Hardware Trojans in Wireless Networks
Subramani, Kiruba Sankaran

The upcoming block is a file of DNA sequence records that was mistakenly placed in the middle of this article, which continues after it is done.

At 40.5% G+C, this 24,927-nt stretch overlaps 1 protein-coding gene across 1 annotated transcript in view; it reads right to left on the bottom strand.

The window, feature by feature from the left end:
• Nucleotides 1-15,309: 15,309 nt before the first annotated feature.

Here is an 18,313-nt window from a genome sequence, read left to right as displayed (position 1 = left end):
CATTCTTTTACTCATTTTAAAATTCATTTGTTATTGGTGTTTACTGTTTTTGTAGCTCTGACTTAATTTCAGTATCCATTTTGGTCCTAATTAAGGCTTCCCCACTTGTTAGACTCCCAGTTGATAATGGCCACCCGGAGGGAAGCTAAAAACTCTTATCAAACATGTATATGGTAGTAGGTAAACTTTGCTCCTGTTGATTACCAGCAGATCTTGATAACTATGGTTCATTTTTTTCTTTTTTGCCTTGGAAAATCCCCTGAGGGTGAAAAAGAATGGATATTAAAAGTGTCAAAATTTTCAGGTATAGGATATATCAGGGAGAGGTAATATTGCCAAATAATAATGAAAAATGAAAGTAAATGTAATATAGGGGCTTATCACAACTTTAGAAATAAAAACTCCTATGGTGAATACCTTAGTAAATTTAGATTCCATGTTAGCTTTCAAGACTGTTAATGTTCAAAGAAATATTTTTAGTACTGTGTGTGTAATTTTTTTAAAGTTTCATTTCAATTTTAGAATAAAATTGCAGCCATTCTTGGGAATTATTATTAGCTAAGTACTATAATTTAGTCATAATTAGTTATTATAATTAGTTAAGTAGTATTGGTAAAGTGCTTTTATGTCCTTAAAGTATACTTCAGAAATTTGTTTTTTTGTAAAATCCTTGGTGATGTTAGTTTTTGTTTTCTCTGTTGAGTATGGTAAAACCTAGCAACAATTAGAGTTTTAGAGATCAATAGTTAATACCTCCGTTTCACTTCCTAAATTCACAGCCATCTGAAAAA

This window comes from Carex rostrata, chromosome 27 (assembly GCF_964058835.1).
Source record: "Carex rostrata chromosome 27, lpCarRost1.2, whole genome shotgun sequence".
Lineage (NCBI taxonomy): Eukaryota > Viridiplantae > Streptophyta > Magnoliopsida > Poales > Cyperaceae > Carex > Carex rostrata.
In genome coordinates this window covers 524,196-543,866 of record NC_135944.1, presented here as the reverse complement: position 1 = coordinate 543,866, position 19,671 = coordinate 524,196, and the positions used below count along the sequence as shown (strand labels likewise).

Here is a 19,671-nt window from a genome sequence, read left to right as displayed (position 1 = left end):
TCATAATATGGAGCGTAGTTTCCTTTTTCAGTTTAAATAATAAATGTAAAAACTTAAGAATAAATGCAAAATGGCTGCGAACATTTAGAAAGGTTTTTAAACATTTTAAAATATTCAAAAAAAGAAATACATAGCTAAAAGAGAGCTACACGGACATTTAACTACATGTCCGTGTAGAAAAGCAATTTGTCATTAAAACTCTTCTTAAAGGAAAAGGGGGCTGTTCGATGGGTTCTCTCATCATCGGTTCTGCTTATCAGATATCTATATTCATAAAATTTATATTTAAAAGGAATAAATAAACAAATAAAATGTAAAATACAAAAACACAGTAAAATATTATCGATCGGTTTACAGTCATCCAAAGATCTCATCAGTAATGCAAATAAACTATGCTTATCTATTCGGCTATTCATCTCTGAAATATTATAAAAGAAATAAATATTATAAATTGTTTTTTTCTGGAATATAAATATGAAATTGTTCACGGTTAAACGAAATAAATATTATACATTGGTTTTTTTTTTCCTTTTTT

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The area of hardware security has received intense scrutiny in recent years due to outsourcing of semiconductor device manufacturing, use of third party Intellectual Properties (IPs) in the fabricated design, Electronic Design Automation (EDA) tools and software from different vendors, etc. Therefore, there is a general notion that the IC supply chain isn’t as secure as it used to be. This problem is further aggravated by the fact that the cost of having a fully trusted supply chain is too expensive. As a result, government entities, the semiconductor industry and academic groups have spent a lot of time and effort to secure the IC supply chain. Over the past decade, the area of hardware security has seen a lot of research activity, mainly focusing on the digital domain, addressing the design and development of secure microprocessors. However, little has been done in the Analog/RF design space including wireless networks. Therefore, in this research work, security vulnerabilities in wireless networks are explored, covering a broad design space spanning from the baseband to the Analog/RF front-end of a wireless device. The proposed approach is to first develop a metric to quantify the hardware Trojan threat in wireless devices. Next, the design space in a wireless device is explored to identify blocks that possess vulnerabilities that can be represented in terms of the defined metric. For each of the identified vulnerabilities, a theoretical analysis of the hardware Trojan threat is performed, followed by simulation and experimental evaluation of the Trojan’s impact on a user communication link. Accordingly, Trojan-agnostic defense techniques are developed to prevent these classes of hardware Trojan attacks and their effectiveness is evaluated under practical operating conditions.